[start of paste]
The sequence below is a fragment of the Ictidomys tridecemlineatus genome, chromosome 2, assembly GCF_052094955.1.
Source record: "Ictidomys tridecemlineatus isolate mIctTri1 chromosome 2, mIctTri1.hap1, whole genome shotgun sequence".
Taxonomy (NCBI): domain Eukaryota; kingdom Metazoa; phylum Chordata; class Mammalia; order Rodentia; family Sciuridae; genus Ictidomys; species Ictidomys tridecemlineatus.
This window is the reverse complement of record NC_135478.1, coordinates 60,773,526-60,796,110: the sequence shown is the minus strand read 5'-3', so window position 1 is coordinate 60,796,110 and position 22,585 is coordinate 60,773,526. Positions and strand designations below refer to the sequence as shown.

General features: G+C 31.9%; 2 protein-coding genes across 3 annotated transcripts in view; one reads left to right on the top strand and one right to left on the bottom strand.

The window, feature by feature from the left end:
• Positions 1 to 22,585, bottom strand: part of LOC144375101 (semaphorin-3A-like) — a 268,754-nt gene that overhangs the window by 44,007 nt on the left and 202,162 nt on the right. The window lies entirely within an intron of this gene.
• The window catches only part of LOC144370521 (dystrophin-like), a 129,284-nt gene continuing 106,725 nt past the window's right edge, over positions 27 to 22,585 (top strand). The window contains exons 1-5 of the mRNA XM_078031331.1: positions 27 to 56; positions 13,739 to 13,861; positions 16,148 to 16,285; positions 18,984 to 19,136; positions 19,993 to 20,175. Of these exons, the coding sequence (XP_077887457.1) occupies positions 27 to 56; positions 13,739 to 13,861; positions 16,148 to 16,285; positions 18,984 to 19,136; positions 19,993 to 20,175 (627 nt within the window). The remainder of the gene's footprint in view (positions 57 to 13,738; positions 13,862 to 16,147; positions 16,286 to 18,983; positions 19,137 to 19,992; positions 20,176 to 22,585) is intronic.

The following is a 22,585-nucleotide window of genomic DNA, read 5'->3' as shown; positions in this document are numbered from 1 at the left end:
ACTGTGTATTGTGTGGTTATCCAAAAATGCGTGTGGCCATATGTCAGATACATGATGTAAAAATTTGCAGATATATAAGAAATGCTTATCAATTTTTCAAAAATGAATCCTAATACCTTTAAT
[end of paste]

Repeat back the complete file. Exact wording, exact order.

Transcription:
The sequence below is a fragment of the Ictidomys tridecemlineatus genome, chromosome 2, assembly GCF_052094955.1.
Source record: "Ictidomys tridecemlineatus isolate mIctTri1 chromosome 2, mIctTri1.hap1, whole genome shotgun sequence".
Taxonomy (NCBI): domain Eukaryota; kingdom Metazoa; phylum Chordata; class Mammalia; order Rodentia; family Sciuridae; genus Ictidomys; species Ictidomys tridecemlineatus.
This window is the reverse complement of record NC_135478.1, coordinates 60,773,526-60,796,110: the sequence shown is the minus strand read 5'-3', so window position 1 is coordinate 60,796,110 and position 22,585 is coordinate 60,773,526. Positions and strand designations below refer to the sequence as shown.

General features: G+C 31.9%; 2 protein-coding genes across 3 annotated transcripts in view; one reads left to right on the top strand and one right to left on the bottom strand.

The window, feature by feature from the left end:
• Positions 1 to 22,585, bottom strand: part of LOC144375101 (semaphorin-3A-like) — a 268,754-nt gene that overhangs the window by 44,007 nt on the left and 202,162 nt on the right. The window lies entirely within an intron of this gene.
• The window catches only part of LOC144370521 (dystrophin-like), a 129,284-nt gene continuing 106,725 nt past the window's right edge, over positions 27 to 22,585 (top strand). The window contains exons 1-5 of the mRNA XM_078031331.1: positions 27 to 56; positions 13,739 to 13,861; positions 16,148 to 16,285; positions 18,984 to 19,136; positions 19,993 to 20,175. Of these exons, the coding sequence (XP_077887457.1) occupies positions 27 to 56; positions 13,739 to 13,861; positions 16,148 to 16,285; positions 18,984 to 19,136; positions 19,993 to 20,175 (627 nt within the window). The remainder of the gene's footprint in view (positions 57 to 13,738; positions 13,862 to 16,147; positions 16,286 to 18,983; positions 19,137 to 19,992; positions 20,176 to 22,585) is intronic.

The following is a 22,585-nucleotide window of genomic DNA, read 5'->3' as shown; positions in this document are numbered from 1 at the left end:
ACTGTGTATTGTGTGGTTATCCAAAAATGCGTGTGGCCATATGTCAGATACATGATGTAAAAATTTGCAGATATATAAGAAATGCTTATCAATTTTTCAAAAATGAATCCTAATACCTTTAAT